A Performance-Driven Culture in a Children’s Mental Health Agency

Developing a performance-driven culture in the children’s mental health system is a complex process that includes engaging, assessing, treatment planning, gathering data, measuring outcomes, and evaluating and continually improving care.

Although evidence-based practice (EBP) has become a norm, treatment-based evidence must also be considered given the multiple variables in play that do not adhere to the laboratory conditions within which EBPs were formulated.

For example, attention to crises and collateral contacts with family members and child-serving systems is essential to any credible children’s mental health service.

There are costs associated with collateral work and crisis intervention that must be quantified in determining appropriate rates of value-based payment.

At the same time that collateral and crisis work must be elevated in determining value, the use of evidence-based protocols cannot be overestimated.

Too often, evidence-based practices lack sufficient attention to (1) context (e.g. poverty, oppression, community violence, etc.); (2) the multiple intervening variables in a child’s life that are at play at any given time; and (3) the multidisciplinary and team-oriented nature of credible children’s mental health practice.

Gathering Data

A key source of information for this section was a presentation by Brianna O’Connor and Boris Vilgorin, NYU McSilver Institute, “Tools to support the development of a performance-driven culture,” July 25, 2017, at New York University School of Social Work.

In addition to paying attention to EBP and contextual variables, performance-driven organizations must consistently collect and organize data in order to measure the impact of their services The data may be guided by the following four questions: 1) What do we do well? 2)What impact are we having? 3) Why would anyone refer to us? and 4) What outcomes make us most proud?

Although we can describe outcomes anecdotally, measuring them by collecting data is essential to making the most powerful statement about the value of your service and what you do well. A good place to start is by gathering the data you already have. This includes:

  • Who is served? This refers to data which offers an understanding of the population and demographics of those that seek your services with an eye toward any disparities around, for example, race, ethnicity, religion, socioeconomic status, language, disability status, sexual orientation, gender identity, etc.
  • How are they served? This utilization data helps you see how your resources are being used, how productive you are in engaging those who need you and how well you sustain contact.
  • How well are they served? This refers to outcome data that includes understanding whether people are getting what they need in a timely manner and whether progress is being made toward the goals of treatment. Standardized tests should be a part of the mix in determining progress.
  • What is the cost of service? This has to do with cost and how effectively you are using your resources to support your mission. This should include the time spent on collateral contact, which can be especially costly in the children’s mental health system. The payer mix is also important to understand.

Measurement Criteria and Continuous Quality Improvement

It is best to select data that is likely to show change and success, using data that is measurable and actionable. For example, data that measures engagement and retention can lead to planning and action steps to improve practices that lead to children and their families staying in treatment.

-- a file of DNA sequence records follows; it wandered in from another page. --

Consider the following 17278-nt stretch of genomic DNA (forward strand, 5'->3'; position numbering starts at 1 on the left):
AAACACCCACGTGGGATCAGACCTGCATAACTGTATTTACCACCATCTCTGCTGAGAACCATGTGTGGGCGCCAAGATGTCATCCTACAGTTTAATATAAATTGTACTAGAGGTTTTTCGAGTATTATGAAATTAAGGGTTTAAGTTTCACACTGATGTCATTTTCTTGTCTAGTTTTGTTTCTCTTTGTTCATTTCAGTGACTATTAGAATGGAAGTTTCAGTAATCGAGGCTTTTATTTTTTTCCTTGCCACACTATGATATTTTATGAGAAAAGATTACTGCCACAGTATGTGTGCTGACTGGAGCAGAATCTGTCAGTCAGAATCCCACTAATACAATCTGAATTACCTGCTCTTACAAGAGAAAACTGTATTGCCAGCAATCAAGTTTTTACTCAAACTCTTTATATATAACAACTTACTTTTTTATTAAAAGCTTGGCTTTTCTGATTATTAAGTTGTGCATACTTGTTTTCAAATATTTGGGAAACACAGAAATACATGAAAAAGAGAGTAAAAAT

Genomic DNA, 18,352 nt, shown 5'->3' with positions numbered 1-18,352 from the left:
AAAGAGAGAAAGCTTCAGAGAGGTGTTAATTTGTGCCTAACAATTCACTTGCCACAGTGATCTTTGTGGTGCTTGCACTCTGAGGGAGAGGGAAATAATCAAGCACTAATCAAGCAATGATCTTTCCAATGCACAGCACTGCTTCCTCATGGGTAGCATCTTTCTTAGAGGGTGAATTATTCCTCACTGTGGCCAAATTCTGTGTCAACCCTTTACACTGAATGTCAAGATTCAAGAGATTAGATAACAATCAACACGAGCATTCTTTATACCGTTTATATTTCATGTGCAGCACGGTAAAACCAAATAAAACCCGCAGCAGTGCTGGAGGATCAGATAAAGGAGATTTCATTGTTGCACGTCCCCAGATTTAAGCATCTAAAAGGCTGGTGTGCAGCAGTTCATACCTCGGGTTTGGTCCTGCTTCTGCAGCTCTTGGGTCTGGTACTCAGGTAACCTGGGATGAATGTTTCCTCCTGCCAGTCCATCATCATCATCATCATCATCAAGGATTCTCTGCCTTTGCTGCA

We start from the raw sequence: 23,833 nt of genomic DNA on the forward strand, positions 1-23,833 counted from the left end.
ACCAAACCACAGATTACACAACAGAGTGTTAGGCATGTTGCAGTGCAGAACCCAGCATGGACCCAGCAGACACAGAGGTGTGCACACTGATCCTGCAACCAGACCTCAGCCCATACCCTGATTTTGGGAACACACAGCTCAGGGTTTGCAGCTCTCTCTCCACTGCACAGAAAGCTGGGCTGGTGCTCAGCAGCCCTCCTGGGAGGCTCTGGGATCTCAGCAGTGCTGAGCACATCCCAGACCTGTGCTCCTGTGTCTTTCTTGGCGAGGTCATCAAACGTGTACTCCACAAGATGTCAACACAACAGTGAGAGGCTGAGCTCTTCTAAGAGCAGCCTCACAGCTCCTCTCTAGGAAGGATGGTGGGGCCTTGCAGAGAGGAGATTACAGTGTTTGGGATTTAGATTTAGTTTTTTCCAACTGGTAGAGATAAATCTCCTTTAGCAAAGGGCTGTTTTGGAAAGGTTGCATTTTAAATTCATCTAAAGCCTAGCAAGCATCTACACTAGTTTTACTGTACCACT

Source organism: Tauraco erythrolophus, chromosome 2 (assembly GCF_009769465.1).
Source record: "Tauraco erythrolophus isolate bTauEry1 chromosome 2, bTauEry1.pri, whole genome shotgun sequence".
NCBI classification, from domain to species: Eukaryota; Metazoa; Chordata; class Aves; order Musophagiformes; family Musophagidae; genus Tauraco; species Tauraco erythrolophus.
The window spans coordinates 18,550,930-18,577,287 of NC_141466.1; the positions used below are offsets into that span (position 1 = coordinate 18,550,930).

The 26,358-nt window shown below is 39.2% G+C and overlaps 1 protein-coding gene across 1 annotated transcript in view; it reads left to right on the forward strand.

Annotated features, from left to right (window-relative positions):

Using a continuous quality improvement (CQI) model aiming at incremental change can help. This might include considering the following three questions: (1) how are we doing? (2) how do we know? and (3) can we do better?

A Plan – Do – Study – Act (PDSA) approach can then be used for implementing incremental change projects.

For example, at North Shore Child and Family Guidance Center we keep track of broken, cancelled and kept appointments. To improve our practice, we incorporated follow-up calls and then follow-up texts and discovered that texts have the greatest impact in improving rates of attendance.

Teamwork and Culture Change

Small teams of staff members developing time-limited changes projects work best. Having some institutional knowledge of group work planning and development is essential to developing successful teams that are problem-focused and do not collapse prematurely or endlessly flounder.

There are fundamentals to building a successful team that cannot be taken for granted. Most critical is proper planning, which includes clearly defining the needs to be addressed; formulating a clear purpose; affirming logistics that are acceptable to all team members and sanctioned by administration; and defining roles.

Time-limited cycles of up to four weeks in duration are best, so as not to schedule meetings that have no end in sight. The key to success is understanding that this is not a static process, but rather a dynamic one. The idea is not to seek perfection but to aim for continuous quality improvement.

Hearts and Minds

A performance-driven culture is about what you do well, how you will measure its value and success, and how you contract for value-based rates.

For many organizations this may represent a culture shift. Agency leadership is required to keep the momentum moving forward, continuing to educate staff members and bringing them on board with their full hearts and minds.

Mr. Malekoff may be reached at North Shore Child & Family Guidance Center, at amalekoff@northshorechildguidance.org.

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